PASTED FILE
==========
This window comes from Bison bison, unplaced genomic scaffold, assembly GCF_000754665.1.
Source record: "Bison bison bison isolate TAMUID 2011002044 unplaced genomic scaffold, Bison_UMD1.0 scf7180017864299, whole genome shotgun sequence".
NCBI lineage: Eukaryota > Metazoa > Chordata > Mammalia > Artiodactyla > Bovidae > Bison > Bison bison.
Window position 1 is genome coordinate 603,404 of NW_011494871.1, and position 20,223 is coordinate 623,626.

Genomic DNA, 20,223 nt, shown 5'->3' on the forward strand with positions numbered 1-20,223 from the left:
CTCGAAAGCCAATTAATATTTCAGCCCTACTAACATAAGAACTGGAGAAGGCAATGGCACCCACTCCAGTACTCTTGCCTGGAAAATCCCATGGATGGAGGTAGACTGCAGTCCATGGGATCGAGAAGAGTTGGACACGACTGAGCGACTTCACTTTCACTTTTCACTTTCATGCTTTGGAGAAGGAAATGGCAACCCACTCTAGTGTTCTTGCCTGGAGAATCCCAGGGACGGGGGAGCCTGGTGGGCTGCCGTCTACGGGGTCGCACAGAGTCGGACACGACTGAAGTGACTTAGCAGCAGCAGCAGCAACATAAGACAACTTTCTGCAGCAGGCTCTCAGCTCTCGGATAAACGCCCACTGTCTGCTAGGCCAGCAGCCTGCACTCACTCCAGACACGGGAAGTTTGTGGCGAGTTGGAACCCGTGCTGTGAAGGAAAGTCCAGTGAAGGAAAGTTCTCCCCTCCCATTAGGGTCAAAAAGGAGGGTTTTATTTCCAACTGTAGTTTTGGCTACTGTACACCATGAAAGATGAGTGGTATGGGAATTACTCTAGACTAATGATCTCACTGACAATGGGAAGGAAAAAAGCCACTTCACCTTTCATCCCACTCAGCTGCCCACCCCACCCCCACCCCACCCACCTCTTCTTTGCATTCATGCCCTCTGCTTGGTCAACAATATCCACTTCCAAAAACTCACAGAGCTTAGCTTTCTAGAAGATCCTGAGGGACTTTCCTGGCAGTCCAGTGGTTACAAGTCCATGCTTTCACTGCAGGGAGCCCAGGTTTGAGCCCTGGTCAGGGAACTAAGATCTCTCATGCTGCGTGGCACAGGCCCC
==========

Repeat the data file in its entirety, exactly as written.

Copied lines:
This window comes from Bison bison, unplaced genomic scaffold, assembly GCF_000754665.1.
Source record: "Bison bison bison isolate TAMUID 2011002044 unplaced genomic scaffold, Bison_UMD1.0 scf7180017864299, whole genome shotgun sequence".
NCBI lineage: Eukaryota > Metazoa > Chordata > Mammalia > Artiodactyla > Bovidae > Bison > Bison bison.
Window position 1 is genome coordinate 603,404 of NW_011494871.1, and position 20,223 is coordinate 623,626.

Genomic DNA, 20,223 nt, shown 5'->3' on the forward strand with positions numbered 1-20,223 from the left:
CTCGAAAGCCAATTAATATTTCAGCCCTACTAACATAAGAACTGGAGAAGGCAATGGCACCCACTCCAGTACTCTTGCCTGGAAAATCCCATGGATGGAGGTAGACTGCAGTCCATGGGATCGAGAAGAGTTGGACACGACTGAGCGACTTCACTTTCACTTTTCACTTTCATGCTTTGGAGAAGGAAATGGCAACCCACTCTAGTGTTCTTGCCTGGAGAATCCCAGGGACGGGGGAGCCTGGTGGGCTGCCGTCTACGGGGTCGCACAGAGTCGGACACGACTGAAGTGACTTAGCAGCAGCAGCAGCAACATAAGACAACTTTCTGCAGCAGGCTCTCAGCTCTCGGATAAACGCCCACTGTCTGCTAGGCCAGCAGCCTGCACTCACTCCAGACACGGGAAGTTTGTGGCGAGTTGGAACCCGTGCTGTGAAGGAAAGTCCAGTGAAGGAAAGTTCTCCCCTCCCATTAGGGTCAAAAAGGAGGGTTTTATTTCCAACTGTAGTTTTGGCTACTGTACACCATGAAAGATGAGTGGTATGGGAATTACTCTAGACTAATGATCTCACTGACAATGGGAAGGAAAAAAGCCACTTCACCTTTCATCCCACTCAGCTGCCCACCCCACCCCCACCCCACCCACCTCTTCTTTGCATTCATGCCCTCTGCTTGGTCAACAATATCCACTTCCAAAAACTCACAGAGCTTAGCTTTCTAGAAGATCCTGAGGGACTTTCCTGGCAGTCCAGTGGTTACAAGTCCATGCTTTCACTGCAGGGAGCCCAGGTTTGAGCCCTGGTCAGGGAACTAAGATCTCTCATGCTGCGTGGCACAGGCCCC